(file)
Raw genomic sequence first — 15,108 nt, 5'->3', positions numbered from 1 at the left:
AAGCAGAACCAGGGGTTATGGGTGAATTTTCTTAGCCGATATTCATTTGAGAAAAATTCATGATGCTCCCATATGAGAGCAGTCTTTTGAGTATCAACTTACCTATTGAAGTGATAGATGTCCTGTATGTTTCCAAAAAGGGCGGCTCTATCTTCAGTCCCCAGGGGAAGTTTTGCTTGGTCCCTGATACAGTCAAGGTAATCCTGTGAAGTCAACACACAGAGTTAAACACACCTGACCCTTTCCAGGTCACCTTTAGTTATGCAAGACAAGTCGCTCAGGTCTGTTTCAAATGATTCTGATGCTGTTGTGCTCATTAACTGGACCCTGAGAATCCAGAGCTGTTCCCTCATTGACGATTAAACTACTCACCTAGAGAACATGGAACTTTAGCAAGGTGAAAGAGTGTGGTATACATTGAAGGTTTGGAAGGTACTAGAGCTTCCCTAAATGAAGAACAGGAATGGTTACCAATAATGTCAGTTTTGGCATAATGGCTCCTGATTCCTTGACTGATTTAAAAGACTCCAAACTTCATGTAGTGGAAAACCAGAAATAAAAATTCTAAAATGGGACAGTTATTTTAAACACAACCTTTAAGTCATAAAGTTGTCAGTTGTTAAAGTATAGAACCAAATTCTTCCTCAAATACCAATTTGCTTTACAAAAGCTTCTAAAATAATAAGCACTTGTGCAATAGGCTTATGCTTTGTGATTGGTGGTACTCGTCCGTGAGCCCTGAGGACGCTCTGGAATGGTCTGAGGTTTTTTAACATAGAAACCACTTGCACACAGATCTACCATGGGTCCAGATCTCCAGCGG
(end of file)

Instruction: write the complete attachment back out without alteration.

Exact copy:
Raw genomic sequence first — 15,108 nt, 5'->3', positions numbered from 1 at the left:
AAGCAGAACCAGGGGTTATGGGTGAATTTTCTTAGCCGATATTCATTTGAGAAAAATTCATGATGCTCCCATATGAGAGCAGTCTTTTGAGTATCAACTTACCTATTGAAGTGATAGATGTCCTGTATGTTTCCAAAAAGGGCGGCTCTATCTTCAGTCCCCAGGGGAAGTTTTGCTTGGTCCCTGATACAGTCAAGGTAATCCTGTGAAGTCAACACACAGAGTTAAACACACCTGACCCTTTCCAGGTCACCTTTAGTTATGCAAGACAAGTCGCTCAGGTCTGTTTCAAATGATTCTGATGCTGTTGTGCTCATTAACTGGACCCTGAGAATCCAGAGCTGTTCCCTCATTGACGATTAAACTACTCACCTAGAGAACATGGAACTTTAGCAAGGTGAAAGAGTGTGGTATACATTGAAGGTTTGGAAGGTACTAGAGCTTCCCTAAATGAAGAACAGGAATGGTTACCAATAATGTCAGTTTTGGCATAATGGCTCCTGATTCCTTGACTGATTTAAAAGACTCCAAACTTCATGTAGTGGAAAACCAGAAATAAAAATTCTAAAATGGGACAGTTATTTTAAACACAACCTTTAAGTCATAAAGTTGTCAGTTGTTAAAGTATAGAACCAAATTCTTCCTCAAATACCAATTTGCTTTACAAAAGCTTCTAAAATAATAAGCACTTGTGCAATAGGCTTATGCTTTGTGATTGGTGGTACTCGTCCGTGAGCCCTGAGGACGCTCTGGAATGGTCTGAGGTTTTTTAACATAGAAACCACTTGCACACAGATCTACCATGGGTCCAGATCTCCAGCGG